CalPERS has not obtained board approval for this solicitation, let alone for running a sham process. The published timetable shows that staff has no intent of doing so. This is a massive power grab by staff, since the amount of funds at issue is vastly in excess of the investment office’s “delegated authority”

While we have chronicled many examples of CalPERS’ disregard for regulations, laws, and its beneficiaries over the years, ranging from lying to board members and the public about its ability to get fee information and its own costs, to running a non-secret election that violated the California constitution, to running a kangaroo court to try to silence its lone board member who dared challenge bad practices, the stakes and dollars involved here are far greater than in any past abuse.

This course of action is not merely reckless. CalPERS has a history of criminal conduct with private equity managers. Its CEO is now serving a four and half year sentence in Federal prison for taking bribes and four current and former board members were implicated in a private equity pay to play scandal involving Apollo and four other fund managers. Instead of making sure it observes the law punctiliously in dealing with private equity managers, CalPERS is about to make its biggest private deal in history its dirtiest.

CalPERS Has Given No Reason Whatsoever for Handing Over Its Private Equity Program to a Pricey and Unnecessary Middleman….

One reason for CalPERS to move quickly and in secret for the biggest action it will have taken in its entire history appears to be to escape basic accountability. CalPERS has made no attempt to explain why it is pursuing such a radical action that is contrary to its beneficiaries’ interest as well as the behavior of other major investors in private equity. The fact that CalPERS has been unwilling to explain what it thinks it is accomplishing strongly suggests that its actual motives are illegitimate. CalPERS offered no rationale at its board meeting last July nor has it deigned to try to justify an unheard-of effort to shirk its basic investment responsibilities, which will cost beneficiaries dearly.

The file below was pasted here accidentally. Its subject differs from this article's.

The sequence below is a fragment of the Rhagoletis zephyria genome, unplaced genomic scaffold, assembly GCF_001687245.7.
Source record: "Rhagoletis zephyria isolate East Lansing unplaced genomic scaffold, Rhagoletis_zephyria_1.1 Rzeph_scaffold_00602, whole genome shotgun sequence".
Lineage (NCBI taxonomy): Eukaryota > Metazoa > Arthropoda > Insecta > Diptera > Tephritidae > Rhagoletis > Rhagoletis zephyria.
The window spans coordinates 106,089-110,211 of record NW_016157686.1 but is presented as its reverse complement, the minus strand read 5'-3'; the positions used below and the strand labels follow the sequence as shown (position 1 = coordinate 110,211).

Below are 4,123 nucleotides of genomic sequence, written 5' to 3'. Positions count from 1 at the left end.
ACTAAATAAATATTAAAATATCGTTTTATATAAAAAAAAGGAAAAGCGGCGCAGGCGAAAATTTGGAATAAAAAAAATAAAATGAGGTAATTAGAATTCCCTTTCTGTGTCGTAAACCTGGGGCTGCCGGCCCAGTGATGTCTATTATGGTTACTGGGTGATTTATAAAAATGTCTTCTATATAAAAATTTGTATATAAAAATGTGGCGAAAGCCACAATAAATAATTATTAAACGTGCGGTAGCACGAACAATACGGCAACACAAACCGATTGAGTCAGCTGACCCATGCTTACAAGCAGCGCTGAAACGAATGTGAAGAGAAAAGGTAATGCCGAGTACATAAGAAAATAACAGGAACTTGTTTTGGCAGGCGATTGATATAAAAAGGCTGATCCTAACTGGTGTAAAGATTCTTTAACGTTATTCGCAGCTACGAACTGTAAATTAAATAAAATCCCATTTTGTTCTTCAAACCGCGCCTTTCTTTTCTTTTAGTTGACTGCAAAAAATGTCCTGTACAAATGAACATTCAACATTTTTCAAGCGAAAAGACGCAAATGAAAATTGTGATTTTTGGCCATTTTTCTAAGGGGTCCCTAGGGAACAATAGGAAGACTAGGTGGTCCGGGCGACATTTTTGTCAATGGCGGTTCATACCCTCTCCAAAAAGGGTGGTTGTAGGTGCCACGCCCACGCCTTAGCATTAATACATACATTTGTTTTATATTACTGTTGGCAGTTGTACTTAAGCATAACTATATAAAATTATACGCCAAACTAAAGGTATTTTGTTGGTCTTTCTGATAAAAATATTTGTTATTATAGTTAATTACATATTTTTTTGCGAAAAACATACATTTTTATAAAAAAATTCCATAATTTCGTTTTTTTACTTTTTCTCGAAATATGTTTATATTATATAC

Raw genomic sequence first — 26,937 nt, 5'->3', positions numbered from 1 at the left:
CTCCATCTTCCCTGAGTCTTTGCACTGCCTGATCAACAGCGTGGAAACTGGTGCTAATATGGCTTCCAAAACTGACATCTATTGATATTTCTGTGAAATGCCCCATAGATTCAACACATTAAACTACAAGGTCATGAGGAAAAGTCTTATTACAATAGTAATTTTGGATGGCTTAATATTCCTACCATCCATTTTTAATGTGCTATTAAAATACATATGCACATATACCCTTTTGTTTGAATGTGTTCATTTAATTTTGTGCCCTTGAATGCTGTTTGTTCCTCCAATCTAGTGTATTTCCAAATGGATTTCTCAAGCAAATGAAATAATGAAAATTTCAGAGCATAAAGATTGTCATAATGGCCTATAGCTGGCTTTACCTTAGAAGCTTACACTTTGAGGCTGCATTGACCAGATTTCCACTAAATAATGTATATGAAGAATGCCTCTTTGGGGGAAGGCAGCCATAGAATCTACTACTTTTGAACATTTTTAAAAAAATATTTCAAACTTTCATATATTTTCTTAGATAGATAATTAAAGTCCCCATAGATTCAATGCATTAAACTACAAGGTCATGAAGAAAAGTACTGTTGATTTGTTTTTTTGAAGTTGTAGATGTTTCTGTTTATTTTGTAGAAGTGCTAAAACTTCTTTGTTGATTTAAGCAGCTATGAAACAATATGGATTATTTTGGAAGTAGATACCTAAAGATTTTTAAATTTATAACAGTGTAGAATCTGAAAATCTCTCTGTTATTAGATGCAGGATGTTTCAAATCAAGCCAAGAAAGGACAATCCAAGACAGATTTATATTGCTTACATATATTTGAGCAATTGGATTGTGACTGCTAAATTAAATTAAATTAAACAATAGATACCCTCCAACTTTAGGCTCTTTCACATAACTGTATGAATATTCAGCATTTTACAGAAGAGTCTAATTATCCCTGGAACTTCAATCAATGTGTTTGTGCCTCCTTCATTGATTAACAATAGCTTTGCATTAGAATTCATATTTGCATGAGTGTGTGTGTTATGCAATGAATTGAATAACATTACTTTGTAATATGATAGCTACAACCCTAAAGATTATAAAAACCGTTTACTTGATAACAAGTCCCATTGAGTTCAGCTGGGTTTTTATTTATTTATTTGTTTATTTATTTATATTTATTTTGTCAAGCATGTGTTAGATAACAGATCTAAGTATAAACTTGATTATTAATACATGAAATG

Not only has CalPERS’ board not approved this radical, indefensible experiment, the “Request for Information” embedded below shows that CalPERS board will not be given the opportunity to reject this program, but merely only to ratify one of staff’s nominated vendors.

The closest we have in the way of a rationale is an emotional, incoherent speech by CalPERS Chief Investment Officer Ted Eliopoulos last June. Eliopoulos he made clear he was very upset about being criticized and was unable to keep his staffers from being bothered.2

The wee problem is that Eliopoulos and CalPERS generally are unwilling to admit that the criticisms are fully warranted and they need to shape up. It is hardly uncommon for companies and other groups in the public eye like sports teams to be faulted when they make mistakes. The solution is to fix the problem, not wallow in self-pity and worse, set out to waste hundreds of millions of beneficiary and possibly ultimately taxpayer money so their feelers will no longer be hurt.

CalPERS’ response instead is to try to misrepresent what it is doing as something other than outsourcing or hiring a fund of fund manager. Anyone who has been in the investment business will see that despite CalPERS’ attempts to snooker its beneficiaries and state officials, the “partner” scheme meets the “if it walks like a duck and quacks like a duck” test. From the “Private Equity Strategic Partner” document: